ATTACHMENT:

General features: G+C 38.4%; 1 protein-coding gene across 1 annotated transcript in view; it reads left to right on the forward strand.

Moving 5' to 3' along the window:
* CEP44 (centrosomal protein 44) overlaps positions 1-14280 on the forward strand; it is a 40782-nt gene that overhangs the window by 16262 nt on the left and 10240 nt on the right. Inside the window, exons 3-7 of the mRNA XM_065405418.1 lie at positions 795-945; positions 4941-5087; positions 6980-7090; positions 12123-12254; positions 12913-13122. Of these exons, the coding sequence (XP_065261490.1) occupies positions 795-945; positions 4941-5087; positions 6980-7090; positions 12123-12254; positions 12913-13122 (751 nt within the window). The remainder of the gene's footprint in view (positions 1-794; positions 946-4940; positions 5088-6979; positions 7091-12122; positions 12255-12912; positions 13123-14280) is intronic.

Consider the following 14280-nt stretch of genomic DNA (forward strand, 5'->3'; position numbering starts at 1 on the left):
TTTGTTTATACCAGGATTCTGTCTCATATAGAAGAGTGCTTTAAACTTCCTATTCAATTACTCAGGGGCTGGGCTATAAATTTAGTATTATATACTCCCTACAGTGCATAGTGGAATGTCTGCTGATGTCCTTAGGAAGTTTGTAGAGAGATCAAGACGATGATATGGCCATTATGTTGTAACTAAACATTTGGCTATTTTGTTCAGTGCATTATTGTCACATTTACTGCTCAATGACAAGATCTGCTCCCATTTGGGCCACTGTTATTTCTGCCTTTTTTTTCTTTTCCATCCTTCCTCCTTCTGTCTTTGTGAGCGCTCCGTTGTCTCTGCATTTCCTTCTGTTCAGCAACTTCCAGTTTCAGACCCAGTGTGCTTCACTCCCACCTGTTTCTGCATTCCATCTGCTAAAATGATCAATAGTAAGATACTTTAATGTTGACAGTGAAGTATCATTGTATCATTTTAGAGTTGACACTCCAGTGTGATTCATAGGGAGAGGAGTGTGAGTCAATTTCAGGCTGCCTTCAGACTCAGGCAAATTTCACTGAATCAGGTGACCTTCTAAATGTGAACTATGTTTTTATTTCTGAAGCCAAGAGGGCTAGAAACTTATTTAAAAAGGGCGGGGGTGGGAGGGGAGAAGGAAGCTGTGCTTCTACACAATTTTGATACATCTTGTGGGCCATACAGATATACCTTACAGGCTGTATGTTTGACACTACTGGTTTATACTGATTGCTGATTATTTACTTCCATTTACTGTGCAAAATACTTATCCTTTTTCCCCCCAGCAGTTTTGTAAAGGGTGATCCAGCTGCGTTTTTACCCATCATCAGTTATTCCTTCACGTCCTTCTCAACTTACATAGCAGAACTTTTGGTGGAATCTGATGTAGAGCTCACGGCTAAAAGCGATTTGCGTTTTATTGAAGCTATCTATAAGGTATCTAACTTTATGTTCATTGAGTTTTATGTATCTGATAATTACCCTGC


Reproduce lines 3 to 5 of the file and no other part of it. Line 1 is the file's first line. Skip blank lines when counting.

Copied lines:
* CEP44 (centrosomal protein 44) overlaps positions 1-14280 on the forward strand; it is a 40782-nt gene that overhangs the window by 16262 nt on the left and 10240 nt on the right. Inside the window, exons 3-7 of the mRNA XM_065405418.1 lie at positions 795-945; positions 4941-5087; positions 6980-7090; positions 12123-12254; positions 12913-13122. Of these exons, the coding sequence (XP_065261490.1) occupies positions 795-945; positions 4941-5087; positions 6980-7090; positions 12123-12254; positions 12913-13122 (751 nt within the window). The remainder of the gene's footprint in view (positions 1-794; positions 946-4940; positions 5088-6979; positions 7091-12122; positions 12255-12912; positions 13123-14280) is intronic.

Consider the following 14280-nt stretch of genomic DNA (forward strand, 5'->3'; position numbering starts at 1 on the left):
TTTGTTTATACCAGGATTCTGTCTCATATAGAAGAGTGCTTTAAACTTCCTATTCAATTACTCAGGGGCTGGGCTATAAATTTAGTATTATATACTCCCTACAGTGCATAGTGGAATGTCTGCTGATGTCCTTAGGAAGTTTGTAGAGAGATCAAGACGATGATATGGCCATTATGTTGTAACTAAACATTTGGCTATTTTGTTCAGTGCATTATTGTCACATTTACTGCTCAATGACAAGATCTGCTCCCATTTGGGCCACTGTTATTTCTGCCTTTTTTTTCTTTTCCATCCTTCCTCCTTCTGTCTTTGTGAGCGCTCCGTTGTCTCTGCATTTCCTTCTGTTCAGCAACTTCCAGTTTCAGACCCAGTGTGCTTCACTCCCACCTGTTTCTGCATTCCATCTGCTAAAATGATCAATAGTAAGATACTTTAATGTTGACAGTGAAGTATCATTGTATCATTTTAGAGTTGACACTCCAGTGTGATTCATAGGGAGAGGAGTGTGAGTCAATTTCAGGCTGCCTTCAGACTCAGGCAAATTTCACTGAATCAGGTGACCTTCTAAATGTGAACTATGTTTTTATTTCTGAAGCCAAGAGGGCTAGAAACTTATTTAAAAAGGGCGGGGGTGGGAGGGGAGAAGGAAGCTGTGCTTCTACACAATTTTGATACATCTTGTGGGCCATACAGATATACCTTACAGGCTGTATGTTTGACACTACTGGTTTATACTGATTGCTGATTATTTACTTCCATTTACTGTGCAAAATACTTATCCTTTTTCCCCCCAGCAGTTTTGTAAAGGGTGATCCAGCTGCGTTTTTACCCATCATCAGTTATTCCTTCACGTCCTTCTCAACTTACATAGCAGAACTTTTGGTGGAATCTGATGTAGAGCTCACGGCTAAAAGCGATTTGCGTTTTATTGAAGCTATCTATAAGGTATCTAACTTTATGTTCATTGAGTTTTATGTATCTGATAATTACCCTGC